I don't see a massive problem with the vast majority of average home owners, unless the economy gets really bad. 70s bad. That is possible of course, but anytime I'm not watching CNBC it seems pretty unlikely.

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Thanks, I'll read it.

.....That's seems to be what Gary North was saying. However, what is different is that as long as the Treasury never asks for the swap to be undone, it is providing liquidity and avoiding solvency problems. Interesting that this article says this a "bailout" by the FED. Didn't Bush say we were not going to bail out speculators and investors? I guess he meant, unless the DOW Jones falls a few more percent.

It looks to me like the FED has decided to be responsible for the problem. They are not going to print money to solve it, just take the riskier assets from the bankers and put them on the books of taxpayers. If they eliminate the risk on those assets for banks, there is no problem. Hopefully it will be temporary and end at $200B, otherwise welcome Moral Hazard.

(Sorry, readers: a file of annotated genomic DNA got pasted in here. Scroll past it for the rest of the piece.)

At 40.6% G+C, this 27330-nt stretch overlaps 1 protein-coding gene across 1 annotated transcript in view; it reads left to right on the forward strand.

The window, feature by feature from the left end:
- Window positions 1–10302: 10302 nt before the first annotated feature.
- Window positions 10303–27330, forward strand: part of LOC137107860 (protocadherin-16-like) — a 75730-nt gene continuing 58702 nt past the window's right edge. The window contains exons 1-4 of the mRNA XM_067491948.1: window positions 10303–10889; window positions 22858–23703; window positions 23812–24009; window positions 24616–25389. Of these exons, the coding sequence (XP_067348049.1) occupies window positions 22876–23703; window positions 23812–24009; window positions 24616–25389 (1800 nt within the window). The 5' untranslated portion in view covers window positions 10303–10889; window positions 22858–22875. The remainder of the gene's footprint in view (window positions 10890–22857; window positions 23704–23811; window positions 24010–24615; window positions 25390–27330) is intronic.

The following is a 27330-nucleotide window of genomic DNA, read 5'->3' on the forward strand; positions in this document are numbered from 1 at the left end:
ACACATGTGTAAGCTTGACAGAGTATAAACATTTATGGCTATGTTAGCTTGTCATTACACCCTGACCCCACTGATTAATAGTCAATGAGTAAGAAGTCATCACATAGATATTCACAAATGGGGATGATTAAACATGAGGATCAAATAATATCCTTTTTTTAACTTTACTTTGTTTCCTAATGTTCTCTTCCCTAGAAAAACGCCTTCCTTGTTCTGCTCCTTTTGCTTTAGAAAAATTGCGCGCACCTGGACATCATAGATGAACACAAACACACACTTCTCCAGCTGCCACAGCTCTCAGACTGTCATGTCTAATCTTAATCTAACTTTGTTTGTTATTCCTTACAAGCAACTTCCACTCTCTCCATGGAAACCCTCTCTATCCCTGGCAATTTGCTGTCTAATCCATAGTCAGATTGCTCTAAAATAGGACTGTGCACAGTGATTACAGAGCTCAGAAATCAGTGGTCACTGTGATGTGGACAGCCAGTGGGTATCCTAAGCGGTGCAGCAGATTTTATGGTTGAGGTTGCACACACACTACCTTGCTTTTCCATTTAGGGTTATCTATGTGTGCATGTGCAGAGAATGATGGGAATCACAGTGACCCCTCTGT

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Old 03-16-2008, 01:32 PM   #23
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[quote=Hamlet;629701]I think that there is a lot of debate on how risky these AAA assets are. I suspect that most of them are probably really secure, its just the panic in the markets has created an irrational fear that everyone is going to default on their mortgage.


I also think most of them are not risky and the FED is not taking large risk taking them in. At least if things do not get much worse in the economy. The question is though, as I see it, are they worth 100% on the dollar, or 95%? That makes a big difference if you hold tons of AAA paper.